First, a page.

The EPA is one of the agencies engaged by the EO.  Pushing for more energy efficient methods of implementing blockchain technology will be as essential as the other stated policies of national security, global competition, and user friendliness.  If the well runs dry, as discussed above, blockchain use will stall, as long as blockchain requires huge amounts of energy.  Alternatively, if energy efficiency can be attained preemptively, the result of ongoing blockchain innovation could play a unique role in addressing climate change and other political issues, viz., decentralization.

In her book, Smart Citizens, Smarter State: The Technologies of Expertise and the Future of Governing, Beth Simone Noveck suggests an innovative philosophy for future democracies could use peer-to-peer technology to gather wide-spread public expertise for addressing complex issues.  We have outgrown the use of “government bureaucracies that are supposed to solve critical problems on their own”; by analogy, we are only using part of our available brainpower.  More recently, Decentralization: Technology’s Impact on Organizational and Societal Structure, by local scholars Wulf Kaal and Craig Calcaterra, further suggests ways of deploying decentralization concepts.

Decentralized autonomous organizations (“DAOs”) are created with use of smart contracts, a blockchain-based technology, to implement more effectively democratic means of consensus and information sharing.  However, DAOs are still precarious.  Many of these have failed because of exploitation, hacks, fraud, sporadic participation, and, most importantly, lack of central leadership.  Remember, central leadership is exactly what DAOs and other decentralized proposals seek to avoid.  Ironically, in existing DAOs, without regulatory leadership, small, centralized groups of insiders tend to hold all the cards.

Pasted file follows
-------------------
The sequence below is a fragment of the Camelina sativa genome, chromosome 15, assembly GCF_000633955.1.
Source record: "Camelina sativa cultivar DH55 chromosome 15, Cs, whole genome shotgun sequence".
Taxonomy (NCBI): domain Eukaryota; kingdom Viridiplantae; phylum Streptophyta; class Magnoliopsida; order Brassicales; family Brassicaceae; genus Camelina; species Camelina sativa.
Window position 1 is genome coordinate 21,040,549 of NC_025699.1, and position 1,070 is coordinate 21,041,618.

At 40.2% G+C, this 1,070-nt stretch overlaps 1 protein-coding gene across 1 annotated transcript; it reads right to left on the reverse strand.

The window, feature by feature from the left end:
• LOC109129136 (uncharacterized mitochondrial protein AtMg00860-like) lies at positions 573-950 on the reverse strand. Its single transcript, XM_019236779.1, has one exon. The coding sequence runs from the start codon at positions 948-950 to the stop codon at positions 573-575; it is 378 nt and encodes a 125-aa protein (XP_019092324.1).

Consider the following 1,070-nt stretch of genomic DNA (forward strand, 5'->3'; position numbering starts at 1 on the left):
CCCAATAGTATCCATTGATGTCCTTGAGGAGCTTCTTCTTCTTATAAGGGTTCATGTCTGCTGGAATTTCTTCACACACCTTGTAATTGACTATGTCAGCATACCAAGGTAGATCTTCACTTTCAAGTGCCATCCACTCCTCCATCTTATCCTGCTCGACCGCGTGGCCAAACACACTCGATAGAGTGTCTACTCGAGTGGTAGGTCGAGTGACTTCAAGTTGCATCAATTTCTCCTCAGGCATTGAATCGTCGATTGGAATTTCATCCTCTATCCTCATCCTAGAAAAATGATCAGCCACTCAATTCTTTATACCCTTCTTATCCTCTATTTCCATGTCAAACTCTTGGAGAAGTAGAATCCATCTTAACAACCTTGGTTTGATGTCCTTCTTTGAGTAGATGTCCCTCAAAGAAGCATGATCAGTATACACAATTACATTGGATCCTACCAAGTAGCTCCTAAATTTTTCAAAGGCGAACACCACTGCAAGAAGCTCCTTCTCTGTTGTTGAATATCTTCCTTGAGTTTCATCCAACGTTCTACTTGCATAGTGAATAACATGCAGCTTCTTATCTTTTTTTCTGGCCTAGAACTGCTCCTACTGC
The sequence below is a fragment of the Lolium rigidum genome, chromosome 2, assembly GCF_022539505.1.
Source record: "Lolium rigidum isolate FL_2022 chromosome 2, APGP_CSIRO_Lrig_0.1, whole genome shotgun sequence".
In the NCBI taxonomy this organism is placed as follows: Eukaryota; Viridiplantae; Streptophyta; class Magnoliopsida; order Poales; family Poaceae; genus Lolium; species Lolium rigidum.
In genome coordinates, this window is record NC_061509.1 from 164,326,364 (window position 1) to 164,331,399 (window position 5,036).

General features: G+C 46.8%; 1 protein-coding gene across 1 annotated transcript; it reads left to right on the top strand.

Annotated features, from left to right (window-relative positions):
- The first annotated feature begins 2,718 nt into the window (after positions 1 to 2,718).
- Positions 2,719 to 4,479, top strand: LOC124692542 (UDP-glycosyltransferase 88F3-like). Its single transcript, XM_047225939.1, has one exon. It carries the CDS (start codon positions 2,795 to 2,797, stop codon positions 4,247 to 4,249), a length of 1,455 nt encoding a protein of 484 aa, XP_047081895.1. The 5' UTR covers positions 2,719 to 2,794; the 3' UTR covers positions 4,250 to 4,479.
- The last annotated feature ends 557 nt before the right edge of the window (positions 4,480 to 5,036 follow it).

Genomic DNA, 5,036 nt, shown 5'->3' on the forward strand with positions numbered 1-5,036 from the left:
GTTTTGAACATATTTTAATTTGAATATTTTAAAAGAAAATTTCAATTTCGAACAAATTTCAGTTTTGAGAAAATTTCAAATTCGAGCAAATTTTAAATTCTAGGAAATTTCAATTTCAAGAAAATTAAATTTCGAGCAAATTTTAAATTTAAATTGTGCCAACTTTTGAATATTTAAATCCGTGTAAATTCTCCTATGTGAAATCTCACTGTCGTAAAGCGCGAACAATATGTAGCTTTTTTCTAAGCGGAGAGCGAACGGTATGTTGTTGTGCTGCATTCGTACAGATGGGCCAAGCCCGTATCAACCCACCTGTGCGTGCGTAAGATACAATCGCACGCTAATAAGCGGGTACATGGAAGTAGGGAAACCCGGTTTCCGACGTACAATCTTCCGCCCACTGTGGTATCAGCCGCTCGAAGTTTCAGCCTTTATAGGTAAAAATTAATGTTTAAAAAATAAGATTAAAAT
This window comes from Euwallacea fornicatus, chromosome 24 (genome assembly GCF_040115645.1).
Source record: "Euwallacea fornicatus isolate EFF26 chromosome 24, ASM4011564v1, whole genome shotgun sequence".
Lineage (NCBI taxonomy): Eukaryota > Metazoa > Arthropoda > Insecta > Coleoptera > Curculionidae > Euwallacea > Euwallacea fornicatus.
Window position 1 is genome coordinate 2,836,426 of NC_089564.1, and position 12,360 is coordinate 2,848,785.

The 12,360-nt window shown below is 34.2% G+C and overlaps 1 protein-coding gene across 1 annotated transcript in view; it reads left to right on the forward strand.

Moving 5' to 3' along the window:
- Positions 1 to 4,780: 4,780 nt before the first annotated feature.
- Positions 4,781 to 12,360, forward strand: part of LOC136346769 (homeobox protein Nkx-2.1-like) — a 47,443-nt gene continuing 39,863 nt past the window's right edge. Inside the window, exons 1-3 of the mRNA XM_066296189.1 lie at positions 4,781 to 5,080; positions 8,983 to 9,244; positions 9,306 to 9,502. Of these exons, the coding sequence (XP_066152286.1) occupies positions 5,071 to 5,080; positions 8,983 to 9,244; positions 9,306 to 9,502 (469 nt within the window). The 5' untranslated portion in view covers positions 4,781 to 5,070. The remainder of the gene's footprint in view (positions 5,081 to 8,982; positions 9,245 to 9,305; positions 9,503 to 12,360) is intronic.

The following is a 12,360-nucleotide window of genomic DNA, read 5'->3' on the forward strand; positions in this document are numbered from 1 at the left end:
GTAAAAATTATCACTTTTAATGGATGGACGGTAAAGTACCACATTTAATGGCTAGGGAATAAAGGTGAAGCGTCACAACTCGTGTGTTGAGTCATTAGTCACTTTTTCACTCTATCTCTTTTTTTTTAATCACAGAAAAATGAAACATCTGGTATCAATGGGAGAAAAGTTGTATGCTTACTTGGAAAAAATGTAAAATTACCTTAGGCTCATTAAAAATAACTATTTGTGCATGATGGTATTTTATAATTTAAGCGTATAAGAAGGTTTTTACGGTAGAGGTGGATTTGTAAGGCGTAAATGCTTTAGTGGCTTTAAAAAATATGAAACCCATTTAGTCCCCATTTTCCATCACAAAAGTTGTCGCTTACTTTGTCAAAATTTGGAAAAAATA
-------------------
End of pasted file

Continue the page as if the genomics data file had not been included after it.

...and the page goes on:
Some claim that federal regulation of DAOs could provide transparency and disclosure standards, authentication and background checks, and other means of structural support.  The SEC blocked American CryptoFed, the first “legally sanctioned” DAO, in the state of Wyoming.  Following the recent EO, the SEC’s position may shift.

 

Mutual Opportunity

To summarize:  The invasion of Ukraine may provide the necessary incentive for actuating decentralized or environmentalist ideologies.  EO 14067 initiates federal regulatory structure for crypto and researching blockchain implementation in the U.S.  The result could facilitate eventual decentralized and energy-conscious systems which, in turn, could facilitate resolutions to grave impending climate change troubles.  Furthermore, a new tool for gathering public consensus and expertise could shed new light on other political issues, foreign and domestic.

This sounds suspiciously like, “idea/product X will end climate change, all political disagreements, (solve world hunger?) and create global utopia,” and we all know better than to trust such assertions.

It does sound like it, but Noveck and Kaal & Calcaterra both say no, decentralization will not solve all our problems, nor does it seek to.  Instead, decentralization offers to make us, as a coordinated society, significantly more efficient problem solvers.  A decentralized organizational structure hopes to allow humans to react and adapt to situations more naturally, the way other living organisms adapt to changing environments.  We will always have problems.  Centralization, proponents argue, is no longer the best means of obtaining solutions.

In other words, one hopes that addressing critical issues in the future – like potential military conflict, economic concerns, and global warming – will not be exasperated or limited by the very structures with which we seek to devise and implement a resolution.


Corporate Cheat Codes: When Does Video Game Hype Become Securities Fraud?

By: Alex Karnopp

As production consolidates around a few key players, larger economic growth in the video game industry masks underlying corporate concerns of securities fraud. Last year, the video game industry reached an important milestone, earning the title of “world’s favorite form of entertainment.” In 2017, the video game industry generated $108.1 billion, more than TV, movies, and music. While other entertainment industries saw revenue decline, the game industry increased 10.7%. This drastic jump in revenue has made investors happy. In 2017, most companies producing hardware or software for the industry easily beat the broader market. NVIDIA, a popular graphic card producer, jumped up 80% over the year. Nintendo, similarly, saw an 86% increase. Even more drastically, Take-Two Interactive shot up 117%.